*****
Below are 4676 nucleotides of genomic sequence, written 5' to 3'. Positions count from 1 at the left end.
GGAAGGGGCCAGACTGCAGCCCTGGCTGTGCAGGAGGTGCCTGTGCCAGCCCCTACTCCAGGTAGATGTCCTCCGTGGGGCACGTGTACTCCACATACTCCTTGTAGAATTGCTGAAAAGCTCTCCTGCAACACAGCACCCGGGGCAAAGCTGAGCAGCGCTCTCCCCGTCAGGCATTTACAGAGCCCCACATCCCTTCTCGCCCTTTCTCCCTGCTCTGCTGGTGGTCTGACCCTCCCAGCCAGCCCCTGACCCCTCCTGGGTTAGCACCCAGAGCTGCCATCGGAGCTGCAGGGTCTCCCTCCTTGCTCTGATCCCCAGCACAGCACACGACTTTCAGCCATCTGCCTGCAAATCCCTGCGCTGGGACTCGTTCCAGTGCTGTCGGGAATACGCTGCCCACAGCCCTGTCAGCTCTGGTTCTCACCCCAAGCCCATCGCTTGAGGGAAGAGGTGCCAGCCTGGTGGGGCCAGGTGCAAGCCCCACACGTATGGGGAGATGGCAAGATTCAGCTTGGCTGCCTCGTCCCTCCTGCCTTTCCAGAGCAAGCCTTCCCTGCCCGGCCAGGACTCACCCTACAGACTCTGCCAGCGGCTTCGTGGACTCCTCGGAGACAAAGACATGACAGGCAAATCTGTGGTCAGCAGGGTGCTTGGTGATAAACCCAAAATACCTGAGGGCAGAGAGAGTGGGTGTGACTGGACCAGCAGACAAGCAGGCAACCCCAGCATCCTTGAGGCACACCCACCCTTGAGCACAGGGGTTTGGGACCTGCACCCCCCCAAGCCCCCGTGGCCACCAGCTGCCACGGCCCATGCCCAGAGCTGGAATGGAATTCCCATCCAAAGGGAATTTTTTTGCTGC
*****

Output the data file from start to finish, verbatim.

Below are 4676 nucleotides of genomic sequence, written 5' to 3'. Positions count from 1 at the left end.
GGAAGGGGCCAGACTGCAGCCCTGGCTGTGCAGGAGGTGCCTGTGCCAGCCCCTACTCCAGGTAGATGTCCTCCGTGGGGCACGTGTACTCCACATACTCCTTGTAGAATTGCTGAAAAGCTCTCCTGCAACACAGCACCCGGGGCAAAGCTGAGCAGCGCTCTCCCCGTCAGGCATTTACAGAGCCCCACATCCCTTCTCGCCCTTTCTCCCTGCTCTGCTGGTGGTCTGACCCTCCCAGCCAGCCCCTGACCCCTCCTGGGTTAGCACCCAGAGCTGCCATCGGAGCTGCAGGGTCTCCCTCCTTGCTCTGATCCCCAGCACAGCACACGACTTTCAGCCATCTGCCTGCAAATCCCTGCGCTGGGACTCGTTCCAGTGCTGTCGGGAATACGCTGCCCACAGCCCTGTCAGCTCTGGTTCTCACCCCAAGCCCATCGCTTGAGGGAAGAGGTGCCAGCCTGGTGGGGCCAGGTGCAAGCCCCACACGTATGGGGAGATGGCAAGATTCAGCTTGGCTGCCTCGTCCCTCCTGCCTTTCCAGAGCAAGCCTTCCCTGCCCGGCCAGGACTCACCCTACAGACTCTGCCAGCGGCTTCGTGGACTCCTCGGAGACAAAGACATGACAGGCAAATCTGTGGTCAGCAGGGTGCTTGGTGATAAACCCAAAATACCTGAGGGCAGAGAGAGTGGGTGTGACTGGACCAGCAGACAAGCAGGCAACCCCAGCATCCTTGAGGCACACCCACCCTTGAGCACAGGGGTTTGGGACCTGCACCCCCCCAAGCCCCCGTGGCCACCAGCTGCCACGGCCCATGCCCAGAGCTGGAATGGAATTCCCATCCAAAGGGAATTTTTTTGCTGC